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Gathering of Engineers

Ludographic considerations from the Silicon Forest

Tuesday, May 02, 2006

Grets and Regrets

"What gaming-related decision have you made over the last year or two which you wish you had made differently? Why?"

You'd think I'd be able to answer my own question, but this is actually a hard one. It's not easy to think of gaming-related "decisions." Career or family related decisions, sure, but gaming? What exactly do you "decide" about gaming? Other than "yes, more please."

The timespan roughly covers the time since I moved to the Portland area, so that makes it easier to break things down. Over this span, I've:

Left one gaming group in Tacoma
Joined this group (Rip City Gamers) in Portland
Attempted to attend the Rainy Day Games boardgaming nights and never did see anyone.
Co-started a gaming group at work with Chris
Not joined two miniatures groups based in Portland
Started a semi-regular wargaming night with Keith
Joined this blog
Bought a lot of games
Sold a few games
Traded a handful of games away

In between all that, Jodie and I have managed to play games 2-3 nights a week, on average.

Along the way, there's been lots of choices to make about a lot of things. Most small, but a few larger ones have presented themselves, too. And as we all know, not doing something is a choice, right?

I'm having a hard time coming up with a decision to do something that I've made and regretted. Joining RCG has been a great thing – I've met a lot of good people and played lots of games I would likely never have been exposed to. The gaming group at work has been great fun, and Keith is a great host for wargaming. I just wish I still had a setup like his...

I did get into a couple online tiffs with a wargame-designer-who-shall-not-be-named and I no longer buy his games (and I've sold many of the ones he designed that I owned.) I don't regret that decision, either.

As I'm really not seeing any likely candidates for things I've done that I regret, there must be something I've decided NOT to do that I regret.

One big candidate is deciding to not join either of the miniatures groups in Portland. (Western Oregon Wargamers or Ordo Fanaticus) I miss playing miniatures games. I get to paint occasionally, but pretty much the only times I've been able to push lead since moving down here has been with my old group up north.

There's a lot of structural problems with joining those groups, though – they both meet in the same facility in Central Portland. That's not easy for me to get to on a weeknight. Also, time is precious – I'm already committing one night/week to boardgaming and I doubt committing to a second one to miniatures would be considered a good thing by my wife. Thirdly, there isn't a whole lot those two groups play that I'm interested in. I haven't seen a single game announced by WOW that caught my fancy, and pretty much only Flames of War and Blood Bowl are games OF players play that I like. That limits the appeal a tad. Of course, I could always evangelize my games within the group, but that's usually a lot of effort for very little return.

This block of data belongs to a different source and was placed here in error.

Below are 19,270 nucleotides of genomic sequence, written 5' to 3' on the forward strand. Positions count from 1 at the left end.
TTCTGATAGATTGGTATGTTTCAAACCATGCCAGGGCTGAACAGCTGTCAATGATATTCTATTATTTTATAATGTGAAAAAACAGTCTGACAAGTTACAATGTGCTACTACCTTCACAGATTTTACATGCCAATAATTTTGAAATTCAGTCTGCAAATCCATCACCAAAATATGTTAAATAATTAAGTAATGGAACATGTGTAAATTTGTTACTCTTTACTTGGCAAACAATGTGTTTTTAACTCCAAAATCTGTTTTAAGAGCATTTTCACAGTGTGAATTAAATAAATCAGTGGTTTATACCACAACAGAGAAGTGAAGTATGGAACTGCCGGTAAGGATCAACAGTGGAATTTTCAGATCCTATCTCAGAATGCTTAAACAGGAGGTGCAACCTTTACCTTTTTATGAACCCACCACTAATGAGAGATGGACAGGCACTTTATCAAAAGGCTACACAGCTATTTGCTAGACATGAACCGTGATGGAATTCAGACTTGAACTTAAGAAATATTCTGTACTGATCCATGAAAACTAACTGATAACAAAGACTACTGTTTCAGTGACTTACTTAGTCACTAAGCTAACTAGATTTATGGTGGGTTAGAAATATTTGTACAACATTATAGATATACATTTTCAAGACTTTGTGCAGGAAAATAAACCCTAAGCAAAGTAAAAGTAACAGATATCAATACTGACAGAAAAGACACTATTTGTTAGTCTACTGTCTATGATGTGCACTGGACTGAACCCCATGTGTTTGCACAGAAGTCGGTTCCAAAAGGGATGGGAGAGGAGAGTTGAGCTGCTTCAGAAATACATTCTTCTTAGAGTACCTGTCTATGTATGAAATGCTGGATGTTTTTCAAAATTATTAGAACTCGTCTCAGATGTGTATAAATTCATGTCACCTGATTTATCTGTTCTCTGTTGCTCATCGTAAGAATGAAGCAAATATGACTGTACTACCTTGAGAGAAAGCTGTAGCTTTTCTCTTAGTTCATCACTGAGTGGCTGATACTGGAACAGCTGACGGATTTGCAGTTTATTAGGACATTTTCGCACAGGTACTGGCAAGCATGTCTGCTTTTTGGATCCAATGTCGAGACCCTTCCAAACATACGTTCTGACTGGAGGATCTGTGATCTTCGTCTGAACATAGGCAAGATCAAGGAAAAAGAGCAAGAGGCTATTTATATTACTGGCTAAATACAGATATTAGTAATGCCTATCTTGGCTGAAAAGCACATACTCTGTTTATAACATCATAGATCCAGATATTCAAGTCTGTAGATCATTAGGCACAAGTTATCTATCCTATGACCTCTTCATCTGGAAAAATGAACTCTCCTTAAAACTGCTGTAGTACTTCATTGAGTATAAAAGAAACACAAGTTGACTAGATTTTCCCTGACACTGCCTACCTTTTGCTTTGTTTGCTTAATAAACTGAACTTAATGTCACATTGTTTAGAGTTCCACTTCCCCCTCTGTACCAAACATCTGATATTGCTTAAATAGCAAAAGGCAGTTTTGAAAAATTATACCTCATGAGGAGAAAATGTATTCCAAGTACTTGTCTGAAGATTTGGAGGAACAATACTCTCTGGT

So, while I regret not playing much for miniatures since I've been down here, I can't say I would change the decision to not join those two groups.

That really only leaves one thing that's sort of been nagging at me for a while, and after some serious thought, it deserves its spot as the primary decision I've made that I regret.

Once you become sufficiently advanced or literate in a hobby/sport/pastime of any sort you end up with a number of decisions. Some are implicit, some are explicit: "Stay at this level, or advance?" "Travel?" "Move up a league?" In miniatures, I've definitely moved up a couple steps – I frequently travel for tournaments, and am listed in the national rankings for DBM. Back when I was a frequent bowler, I got my average up to the mid-190s, joined a scratch league and even joined an amateur tour in the Seattle area. That's where I stopped, though – I either had to devote a LOT of time to it, or scale back. I even played in the 1985 US Chess Junior Open in Berkeley. (Never got out of E class, though.)

For boardgaming, though, I haven't. The furthest I've ever traveled was driving from Seattle to Portland for Adventure Game Fest (Gamestorm's predecessor). I've had a couple opportunities to go to the Oasis of Fun down in Atlanta, and haven't pulled the trigger. I've certainly wanted to, though. It falls into the category of how there's 25 reasons to not do something.

You know you're noticed ("someone") in the gaming world when you get an invite to the Gathering of Friends. (or you're a friend of someone who's someone.) Let's call that "moving up a level." There have been a few things I've had a chance to do that likely would have gotten me an invite, but I've always stepped back and let the opportunity pass. In fact, I nearly let the opportunity to join this blog pass, as well – and some Tuesday mornings, I really wish I had. I've at least co-started two different gaming groups, but that's different than stepping out here and posting – that was definitely a major step for me.

This is something I regret. There are zillions of real reasons why those things weren't done or the trip not made, but every single time I've backed down. Whether those opportunities will come again remains to be seen, but I plan on jumping on at least one. It probably won't be WBC or BGG.CON, but it could be the Oasis next year.

This weekend, we're off to our Sunriver retreat as Doug's posted about a couple times already. This will be my first boardgaming weekend like this, so I'm really looking forward to it. Maybe I'll get to one of the bigger ones next year. We'll see how that goes. Either way, you'll be getting my report next week.

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